Doing the Twite Thing at Dove Holes Quarry by creating a flower-rich meadow which provides seeds

Doing the Twite Thing at Dove Holes Quarry by creating a flower-rich meadow which provides seeds

October 29, 2014

The CEMEX team at Dove Holes quarry, Derbyshire is helping to save the Twite, similar to sparrows but smaller, by creating a flower-rich meadow which provides seeds such as sorrel. Twite is one of only two British birds that feed their young entirely on seed, so an abundant supply close to their nests is vital.

Working in partnership with the RSPB, the five hectare field right next to the Twites’ breeding area has just been planted with a special seed mix to encourage a flower-rich meadow. Next spring it will provide those vital seeds needed by the chicks.

The Twite has the most restricted distribution of any English breeding bird, close to extinction and holding on to survival by the skin of its beak.  The majority of the population is centred on the South Pennine moorlands near Huddersfield but there is a tiny population that nests in Dove Holes quarry.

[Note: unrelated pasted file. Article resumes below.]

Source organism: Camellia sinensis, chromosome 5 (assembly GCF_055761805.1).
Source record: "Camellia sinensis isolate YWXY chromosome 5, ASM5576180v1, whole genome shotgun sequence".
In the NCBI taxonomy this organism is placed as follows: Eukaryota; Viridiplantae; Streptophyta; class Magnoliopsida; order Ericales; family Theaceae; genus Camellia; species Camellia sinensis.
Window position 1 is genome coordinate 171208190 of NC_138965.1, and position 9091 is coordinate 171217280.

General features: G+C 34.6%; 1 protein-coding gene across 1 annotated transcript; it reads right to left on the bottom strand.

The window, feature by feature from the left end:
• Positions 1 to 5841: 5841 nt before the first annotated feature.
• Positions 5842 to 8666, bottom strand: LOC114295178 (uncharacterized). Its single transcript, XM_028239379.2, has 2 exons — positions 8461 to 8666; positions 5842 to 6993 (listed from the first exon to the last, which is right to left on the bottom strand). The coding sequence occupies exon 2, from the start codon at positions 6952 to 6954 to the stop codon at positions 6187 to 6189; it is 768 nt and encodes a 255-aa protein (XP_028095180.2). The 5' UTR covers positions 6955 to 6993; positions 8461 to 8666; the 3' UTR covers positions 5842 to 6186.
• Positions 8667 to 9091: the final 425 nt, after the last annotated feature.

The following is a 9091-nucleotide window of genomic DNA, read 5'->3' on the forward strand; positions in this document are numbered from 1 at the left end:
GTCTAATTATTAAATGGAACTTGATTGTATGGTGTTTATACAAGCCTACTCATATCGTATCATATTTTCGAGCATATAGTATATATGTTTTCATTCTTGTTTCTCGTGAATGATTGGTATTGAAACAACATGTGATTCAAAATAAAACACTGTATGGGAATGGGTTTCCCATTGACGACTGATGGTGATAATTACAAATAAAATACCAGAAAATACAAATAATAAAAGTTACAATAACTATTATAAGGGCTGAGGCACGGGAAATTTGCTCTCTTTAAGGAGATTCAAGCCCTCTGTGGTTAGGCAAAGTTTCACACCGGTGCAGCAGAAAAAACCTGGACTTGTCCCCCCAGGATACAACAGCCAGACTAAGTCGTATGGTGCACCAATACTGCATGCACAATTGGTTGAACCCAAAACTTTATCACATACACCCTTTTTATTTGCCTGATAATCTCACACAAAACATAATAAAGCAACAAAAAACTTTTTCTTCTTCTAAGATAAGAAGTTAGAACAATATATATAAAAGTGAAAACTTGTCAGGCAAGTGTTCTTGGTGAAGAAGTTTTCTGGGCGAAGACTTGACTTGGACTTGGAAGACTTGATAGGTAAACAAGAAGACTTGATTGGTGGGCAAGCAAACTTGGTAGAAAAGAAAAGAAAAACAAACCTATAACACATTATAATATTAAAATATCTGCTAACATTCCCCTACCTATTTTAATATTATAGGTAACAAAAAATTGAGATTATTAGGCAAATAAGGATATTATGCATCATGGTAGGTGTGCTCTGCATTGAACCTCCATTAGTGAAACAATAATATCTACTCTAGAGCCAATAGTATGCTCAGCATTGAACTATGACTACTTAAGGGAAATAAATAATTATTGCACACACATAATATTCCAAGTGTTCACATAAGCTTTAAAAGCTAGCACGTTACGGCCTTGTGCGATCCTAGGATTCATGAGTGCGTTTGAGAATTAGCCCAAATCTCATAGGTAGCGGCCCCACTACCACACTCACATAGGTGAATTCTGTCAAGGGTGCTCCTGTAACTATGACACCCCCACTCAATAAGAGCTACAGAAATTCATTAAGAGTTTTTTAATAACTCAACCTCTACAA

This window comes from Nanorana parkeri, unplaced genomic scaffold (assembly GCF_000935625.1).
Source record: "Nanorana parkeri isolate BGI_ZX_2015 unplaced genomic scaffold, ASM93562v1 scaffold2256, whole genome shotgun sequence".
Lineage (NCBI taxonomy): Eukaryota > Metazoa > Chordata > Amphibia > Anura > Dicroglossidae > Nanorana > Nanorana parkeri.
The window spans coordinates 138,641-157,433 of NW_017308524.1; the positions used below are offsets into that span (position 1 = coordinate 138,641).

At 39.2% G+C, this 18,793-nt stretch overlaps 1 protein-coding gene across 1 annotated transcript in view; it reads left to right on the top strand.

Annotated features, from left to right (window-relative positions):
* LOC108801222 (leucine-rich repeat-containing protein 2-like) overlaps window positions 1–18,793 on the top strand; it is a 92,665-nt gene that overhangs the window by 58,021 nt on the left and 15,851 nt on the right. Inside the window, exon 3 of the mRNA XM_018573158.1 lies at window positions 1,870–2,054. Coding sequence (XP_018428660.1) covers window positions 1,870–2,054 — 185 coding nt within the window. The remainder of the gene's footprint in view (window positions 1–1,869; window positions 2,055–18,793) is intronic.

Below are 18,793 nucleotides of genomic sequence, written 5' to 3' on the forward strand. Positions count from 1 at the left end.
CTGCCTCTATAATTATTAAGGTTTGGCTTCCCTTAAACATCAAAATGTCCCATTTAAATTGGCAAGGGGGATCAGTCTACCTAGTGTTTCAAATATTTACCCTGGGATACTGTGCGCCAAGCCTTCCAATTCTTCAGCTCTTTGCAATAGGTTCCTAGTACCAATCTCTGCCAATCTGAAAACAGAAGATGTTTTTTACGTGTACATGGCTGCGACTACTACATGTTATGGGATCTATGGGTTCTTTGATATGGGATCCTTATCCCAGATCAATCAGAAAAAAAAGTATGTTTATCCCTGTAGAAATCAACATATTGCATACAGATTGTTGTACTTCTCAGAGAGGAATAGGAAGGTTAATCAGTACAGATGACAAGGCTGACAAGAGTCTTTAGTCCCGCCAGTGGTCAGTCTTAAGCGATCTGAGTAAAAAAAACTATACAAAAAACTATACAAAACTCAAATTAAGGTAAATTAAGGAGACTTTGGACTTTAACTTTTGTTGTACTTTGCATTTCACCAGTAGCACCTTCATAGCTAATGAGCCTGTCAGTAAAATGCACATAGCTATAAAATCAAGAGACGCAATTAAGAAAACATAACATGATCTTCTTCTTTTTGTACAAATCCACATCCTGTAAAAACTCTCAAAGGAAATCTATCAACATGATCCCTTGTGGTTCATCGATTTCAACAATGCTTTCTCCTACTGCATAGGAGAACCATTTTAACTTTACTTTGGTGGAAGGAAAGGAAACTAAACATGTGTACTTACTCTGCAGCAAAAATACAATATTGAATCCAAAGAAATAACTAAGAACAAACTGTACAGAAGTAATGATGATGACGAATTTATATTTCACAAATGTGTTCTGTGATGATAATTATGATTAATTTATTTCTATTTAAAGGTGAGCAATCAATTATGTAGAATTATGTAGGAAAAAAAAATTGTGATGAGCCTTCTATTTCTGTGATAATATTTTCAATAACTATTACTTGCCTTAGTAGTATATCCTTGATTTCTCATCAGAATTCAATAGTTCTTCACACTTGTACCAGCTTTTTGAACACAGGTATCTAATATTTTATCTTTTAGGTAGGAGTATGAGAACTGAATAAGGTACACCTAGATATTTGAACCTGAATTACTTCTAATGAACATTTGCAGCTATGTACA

These small birds nest in fissures, long narrow cracks, in the quarry face. They have declined rapidly in the 20th century as traditional late-cut hay meadows have been replaced by Rye grass silage fields which provided no food for the Twite.  Today, it is thought that there are fewer than 100 breeding pairs in England.

George Hudson, a keen local birder has been watching the birds on the site for years comments “Despite the fact that they are tough little birds, we are in a grim position throughout the country.  In 2008 there were around 50 Twite in this area, but they have hung on in the quarry and through the summer we have seen around 10 or 11 but no young. They can recover from this very small number and the new meadow will make all the difference, giving them a fighting chance.”

Tim Melling, RSPB Conservation Officer said “Twite used to be common and widespread throughout the Peak District but now this tiny population is all that remains.  If we lose these birds we might never get them back, but if we help them, they may provide a nucleus to regain its former status in the Peak.  Creating this perfect meadow right next to their nesting grounds should certainly help. ” 


Notes to editors:

 For further information on CEMEX  UK contact Elizabeth Young; email: t: 01932 58321401932 583214.

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